Slate Retail Closes $90M Portfolio Purchase

The REIT paid nearly $17 million less than the total specified in the original purchase and sale agreement for the 623,800-square-foot collection of grocery-anchored properties.
Harper Hill Commons. Image courtesy of Armada Hoffler Inc.

Slate Retail REIT has closed on the $90 million acquisition of a 623,800-square-foot grocery-anchored portfolio two months after announcing it would purchase the group of seven properties at a price of $106.5 million. The transaction with seller Armada Hoffler Properties Inc. didn’t precisely go as originally planned.

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Slate’s newly acquired portfolio includes Virginia’s Bermuda Crossroads in Richmond, as well as Gainsborough Square and Indian Lakes Crossing, both of which are located in the Virginia Beach-Norfolk-Newport News MSA. Stone House Square in metropolitan Baltimore completes the Mid-Atlantic segment of the group. The remaining assets are sited in North Carolina and include Harper Hill Commons in Winston-Salem, along with Alexander Pointe and Renaissance Square in Charlotte. Built between 1997 and 2008, the centers range in size from roughly 57,700 to 122,600 square feet. At the time of the sale, the portfolio was 92 percent leased, with market-leading grocers Harris Teeter, Food Lion and Weis Markets serving as anchors.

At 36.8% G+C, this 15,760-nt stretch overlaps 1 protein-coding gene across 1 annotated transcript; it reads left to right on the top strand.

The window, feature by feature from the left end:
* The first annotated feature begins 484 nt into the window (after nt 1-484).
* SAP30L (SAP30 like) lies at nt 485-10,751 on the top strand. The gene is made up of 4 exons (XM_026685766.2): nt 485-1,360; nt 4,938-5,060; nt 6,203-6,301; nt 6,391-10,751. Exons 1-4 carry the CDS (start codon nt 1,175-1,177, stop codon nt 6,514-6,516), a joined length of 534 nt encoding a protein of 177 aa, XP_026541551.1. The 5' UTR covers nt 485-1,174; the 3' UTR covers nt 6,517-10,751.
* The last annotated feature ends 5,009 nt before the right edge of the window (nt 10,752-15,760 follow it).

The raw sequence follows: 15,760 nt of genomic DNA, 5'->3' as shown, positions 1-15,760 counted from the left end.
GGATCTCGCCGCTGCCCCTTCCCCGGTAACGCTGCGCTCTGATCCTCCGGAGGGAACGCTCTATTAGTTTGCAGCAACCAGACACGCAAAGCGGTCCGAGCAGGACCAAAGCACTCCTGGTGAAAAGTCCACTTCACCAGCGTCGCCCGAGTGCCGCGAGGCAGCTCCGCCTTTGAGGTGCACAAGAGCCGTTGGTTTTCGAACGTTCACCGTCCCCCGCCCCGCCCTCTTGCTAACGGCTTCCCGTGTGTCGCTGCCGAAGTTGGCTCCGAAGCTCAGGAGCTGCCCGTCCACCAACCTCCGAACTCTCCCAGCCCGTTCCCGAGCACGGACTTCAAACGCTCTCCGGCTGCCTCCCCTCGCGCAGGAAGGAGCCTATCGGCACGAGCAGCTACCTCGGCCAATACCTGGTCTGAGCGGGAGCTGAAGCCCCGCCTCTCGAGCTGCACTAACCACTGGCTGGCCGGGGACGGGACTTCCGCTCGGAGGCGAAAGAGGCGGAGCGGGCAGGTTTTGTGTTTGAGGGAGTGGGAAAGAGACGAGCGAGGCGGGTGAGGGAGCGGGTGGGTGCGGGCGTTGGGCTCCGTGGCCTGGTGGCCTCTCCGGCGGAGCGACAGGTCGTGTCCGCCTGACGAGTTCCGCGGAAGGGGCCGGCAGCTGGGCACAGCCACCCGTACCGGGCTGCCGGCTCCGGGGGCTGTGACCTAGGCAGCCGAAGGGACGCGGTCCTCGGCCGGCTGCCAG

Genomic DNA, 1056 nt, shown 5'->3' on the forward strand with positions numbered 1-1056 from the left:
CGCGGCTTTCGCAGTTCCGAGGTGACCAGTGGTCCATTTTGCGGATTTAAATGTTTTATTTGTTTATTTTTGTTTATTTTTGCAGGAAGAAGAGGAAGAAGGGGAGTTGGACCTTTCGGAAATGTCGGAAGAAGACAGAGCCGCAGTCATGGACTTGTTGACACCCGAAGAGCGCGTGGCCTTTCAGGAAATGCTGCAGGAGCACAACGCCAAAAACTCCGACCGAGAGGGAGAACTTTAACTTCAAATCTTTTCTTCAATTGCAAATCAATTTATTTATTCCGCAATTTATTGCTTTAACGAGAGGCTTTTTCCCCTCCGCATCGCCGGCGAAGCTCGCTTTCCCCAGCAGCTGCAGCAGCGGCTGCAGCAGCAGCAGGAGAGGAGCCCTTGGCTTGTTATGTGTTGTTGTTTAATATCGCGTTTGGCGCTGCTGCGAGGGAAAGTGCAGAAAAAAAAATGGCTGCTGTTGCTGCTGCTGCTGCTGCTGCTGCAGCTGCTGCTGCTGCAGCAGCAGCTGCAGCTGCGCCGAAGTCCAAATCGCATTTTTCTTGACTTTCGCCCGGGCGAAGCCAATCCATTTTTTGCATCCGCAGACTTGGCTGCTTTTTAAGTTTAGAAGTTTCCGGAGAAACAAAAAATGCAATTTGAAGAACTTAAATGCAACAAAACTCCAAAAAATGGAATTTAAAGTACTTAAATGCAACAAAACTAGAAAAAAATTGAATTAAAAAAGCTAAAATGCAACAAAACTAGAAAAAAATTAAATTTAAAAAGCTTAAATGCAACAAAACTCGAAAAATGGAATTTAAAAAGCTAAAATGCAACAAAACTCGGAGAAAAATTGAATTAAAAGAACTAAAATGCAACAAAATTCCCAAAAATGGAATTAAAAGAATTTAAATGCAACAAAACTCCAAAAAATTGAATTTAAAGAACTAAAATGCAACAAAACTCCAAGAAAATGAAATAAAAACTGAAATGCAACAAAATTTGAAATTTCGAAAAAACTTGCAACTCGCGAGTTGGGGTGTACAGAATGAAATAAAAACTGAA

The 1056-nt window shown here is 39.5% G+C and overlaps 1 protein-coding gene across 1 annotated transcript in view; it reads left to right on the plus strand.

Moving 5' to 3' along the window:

Undone deal

While the retail collection fits Toronto-based Slate’s strategy of upgrading its portfolio with high-quality assets in markets with solid population and economic growth, the pure-play U.S. grocery-anchored real estate company walked away from the properties mid-transaction. In April, Slate revealed that the deal with Armada was unlikely to proceed. Timing of the announcement evoked questions of a COVID-19-related change of heart, but such was not the case.

“As we progressed, certain closing conditions in favor of the REIT were not satisfied and we exercised rights available to us within the purchase and sale agreement, and we ended up not closing the deal,” David Dunn, CEO of Slate Retail REIT, said during the company’s first quarter 2020 earnings conference call on May 13. Slate and Armada later returned to the negotiating table and amended and restated the agreement. Under the terms of the new deal, the price dropped from $171 to $144 per square foot, a price that Dunn described in a prepared statement, as well below replacement cost.

Delayed reaction

The national retail real estate sector is certainly suffering pandemic-related challenges, but any impact on asset values had yet to emerge at the start of the second quarter. According to a report by Real Capital Analytics, price growth in the retail sector continued to rise into April, increasing 0.9 percent over the previous three months and 3.1 percent year-over-year. “The sector has been one of the hardest hit due to the widespread shuttering of stores and restaurants and multiple national retailers filing for bankruptcy, but impacts from these closures have not yet flowed through to pricing, as owners are not yet forced to sell,” according to the RCA report.